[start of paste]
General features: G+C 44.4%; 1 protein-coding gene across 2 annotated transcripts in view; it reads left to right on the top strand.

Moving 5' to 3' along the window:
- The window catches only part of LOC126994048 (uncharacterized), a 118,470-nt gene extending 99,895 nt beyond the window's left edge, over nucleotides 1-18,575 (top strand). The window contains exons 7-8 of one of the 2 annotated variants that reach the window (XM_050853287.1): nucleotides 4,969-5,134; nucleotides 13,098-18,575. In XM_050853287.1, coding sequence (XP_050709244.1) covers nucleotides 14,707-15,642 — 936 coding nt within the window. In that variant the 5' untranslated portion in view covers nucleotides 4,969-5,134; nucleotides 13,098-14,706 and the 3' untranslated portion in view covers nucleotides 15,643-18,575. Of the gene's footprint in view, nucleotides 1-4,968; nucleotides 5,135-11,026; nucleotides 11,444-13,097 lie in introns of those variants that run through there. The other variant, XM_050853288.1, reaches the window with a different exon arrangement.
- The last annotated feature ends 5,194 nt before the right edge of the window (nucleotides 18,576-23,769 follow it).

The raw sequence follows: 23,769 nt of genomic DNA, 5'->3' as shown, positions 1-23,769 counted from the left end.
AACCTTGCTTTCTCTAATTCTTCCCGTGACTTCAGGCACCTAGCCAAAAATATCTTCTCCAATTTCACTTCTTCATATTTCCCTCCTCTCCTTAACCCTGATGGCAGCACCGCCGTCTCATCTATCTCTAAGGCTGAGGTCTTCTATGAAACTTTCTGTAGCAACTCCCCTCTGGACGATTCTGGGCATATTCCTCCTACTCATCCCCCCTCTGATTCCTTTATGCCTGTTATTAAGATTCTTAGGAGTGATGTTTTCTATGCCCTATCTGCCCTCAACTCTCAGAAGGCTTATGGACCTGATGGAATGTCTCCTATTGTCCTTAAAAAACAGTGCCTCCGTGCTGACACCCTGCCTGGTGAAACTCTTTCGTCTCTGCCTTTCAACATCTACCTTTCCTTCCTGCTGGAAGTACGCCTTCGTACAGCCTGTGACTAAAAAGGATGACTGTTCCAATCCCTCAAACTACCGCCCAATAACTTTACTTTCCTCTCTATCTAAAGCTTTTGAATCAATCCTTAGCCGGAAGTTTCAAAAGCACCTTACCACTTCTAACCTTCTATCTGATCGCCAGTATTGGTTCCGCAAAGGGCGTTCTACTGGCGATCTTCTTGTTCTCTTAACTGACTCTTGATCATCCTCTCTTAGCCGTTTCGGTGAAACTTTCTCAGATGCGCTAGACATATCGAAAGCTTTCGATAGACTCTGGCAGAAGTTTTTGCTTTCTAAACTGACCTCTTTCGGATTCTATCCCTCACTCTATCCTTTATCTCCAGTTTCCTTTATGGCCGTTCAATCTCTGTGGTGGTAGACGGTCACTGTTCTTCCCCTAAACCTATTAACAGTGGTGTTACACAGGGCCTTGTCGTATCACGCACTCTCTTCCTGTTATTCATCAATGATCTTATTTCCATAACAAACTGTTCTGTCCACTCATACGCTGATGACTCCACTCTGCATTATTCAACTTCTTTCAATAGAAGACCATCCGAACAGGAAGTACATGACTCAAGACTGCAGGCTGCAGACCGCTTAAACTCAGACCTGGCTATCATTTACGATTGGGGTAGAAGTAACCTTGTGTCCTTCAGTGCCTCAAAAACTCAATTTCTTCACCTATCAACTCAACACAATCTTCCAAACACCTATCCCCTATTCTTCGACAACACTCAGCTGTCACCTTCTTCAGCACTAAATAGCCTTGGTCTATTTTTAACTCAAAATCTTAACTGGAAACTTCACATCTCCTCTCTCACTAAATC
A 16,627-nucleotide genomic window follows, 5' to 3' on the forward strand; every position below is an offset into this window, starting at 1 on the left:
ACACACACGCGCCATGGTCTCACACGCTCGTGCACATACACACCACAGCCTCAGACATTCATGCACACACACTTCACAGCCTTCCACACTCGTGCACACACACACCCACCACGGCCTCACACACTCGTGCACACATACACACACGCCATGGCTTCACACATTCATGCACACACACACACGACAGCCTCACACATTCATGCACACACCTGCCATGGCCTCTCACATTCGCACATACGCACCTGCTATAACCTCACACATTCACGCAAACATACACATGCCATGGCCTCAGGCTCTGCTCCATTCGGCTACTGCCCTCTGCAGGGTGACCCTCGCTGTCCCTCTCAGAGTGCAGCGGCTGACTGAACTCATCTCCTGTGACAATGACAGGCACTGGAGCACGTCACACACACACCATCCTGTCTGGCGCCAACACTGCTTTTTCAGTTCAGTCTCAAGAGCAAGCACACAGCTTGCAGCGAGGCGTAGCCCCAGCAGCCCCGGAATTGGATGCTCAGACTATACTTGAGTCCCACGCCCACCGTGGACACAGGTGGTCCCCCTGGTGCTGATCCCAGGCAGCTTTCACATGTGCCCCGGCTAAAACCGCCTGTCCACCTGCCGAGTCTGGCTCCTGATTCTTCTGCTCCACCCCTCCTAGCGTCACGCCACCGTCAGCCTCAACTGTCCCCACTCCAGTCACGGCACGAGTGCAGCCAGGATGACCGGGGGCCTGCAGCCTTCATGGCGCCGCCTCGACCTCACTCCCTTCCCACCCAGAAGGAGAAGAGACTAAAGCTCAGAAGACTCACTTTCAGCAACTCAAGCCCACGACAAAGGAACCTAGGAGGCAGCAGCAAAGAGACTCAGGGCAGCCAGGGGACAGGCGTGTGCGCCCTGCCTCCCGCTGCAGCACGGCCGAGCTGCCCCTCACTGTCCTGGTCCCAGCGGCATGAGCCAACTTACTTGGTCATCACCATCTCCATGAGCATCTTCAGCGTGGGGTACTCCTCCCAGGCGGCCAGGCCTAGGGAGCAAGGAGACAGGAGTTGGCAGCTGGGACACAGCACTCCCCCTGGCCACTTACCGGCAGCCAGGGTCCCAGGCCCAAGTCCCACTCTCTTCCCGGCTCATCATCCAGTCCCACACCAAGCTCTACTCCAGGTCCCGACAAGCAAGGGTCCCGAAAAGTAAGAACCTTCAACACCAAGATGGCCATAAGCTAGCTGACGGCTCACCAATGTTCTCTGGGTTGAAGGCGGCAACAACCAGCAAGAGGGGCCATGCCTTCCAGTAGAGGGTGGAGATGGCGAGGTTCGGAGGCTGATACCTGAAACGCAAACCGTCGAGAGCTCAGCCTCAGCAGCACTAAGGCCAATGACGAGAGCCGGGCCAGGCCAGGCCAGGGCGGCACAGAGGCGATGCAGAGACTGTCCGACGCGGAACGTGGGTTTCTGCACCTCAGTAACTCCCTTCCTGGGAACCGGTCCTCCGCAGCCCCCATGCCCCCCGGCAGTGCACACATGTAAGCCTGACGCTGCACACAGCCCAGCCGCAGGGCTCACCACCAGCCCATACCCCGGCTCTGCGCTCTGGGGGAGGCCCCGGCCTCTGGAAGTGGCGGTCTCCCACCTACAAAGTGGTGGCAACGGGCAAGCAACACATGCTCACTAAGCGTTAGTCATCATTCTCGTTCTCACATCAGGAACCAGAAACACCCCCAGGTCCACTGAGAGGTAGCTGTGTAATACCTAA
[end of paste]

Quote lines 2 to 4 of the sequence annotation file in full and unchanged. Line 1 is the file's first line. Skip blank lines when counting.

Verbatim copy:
Moving 5' to 3' along the window:
- The window catches only part of LOC126994048 (uncharacterized), a 118,470-nt gene extending 99,895 nt beyond the window's left edge, over nucleotides 1-18,575 (top strand). The window contains exons 7-8 of one of the 2 annotated variants that reach the window (XM_050853287.1): nucleotides 4,969-5,134; nucleotides 13,098-18,575. In XM_050853287.1, coding sequence (XP_050709244.1) covers nucleotides 14,707-15,642 — 936 coding nt within the window. In that variant the 5' untranslated portion in view covers nucleotides 4,969-5,134; nucleotides 13,098-14,706 and the 3' untranslated portion in view covers nucleotides 15,643-18,575. Of the gene's footprint in view, nucleotides 1-4,968; nucleotides 5,135-11,026; nucleotides 11,444-13,097 lie in introns of those variants that run through there. The other variant, XM_050853288.1, reaches the window with a different exon arrangement.
- The last annotated feature ends 5,194 nt before the right edge of the window (nucleotides 18,576-23,769 follow it).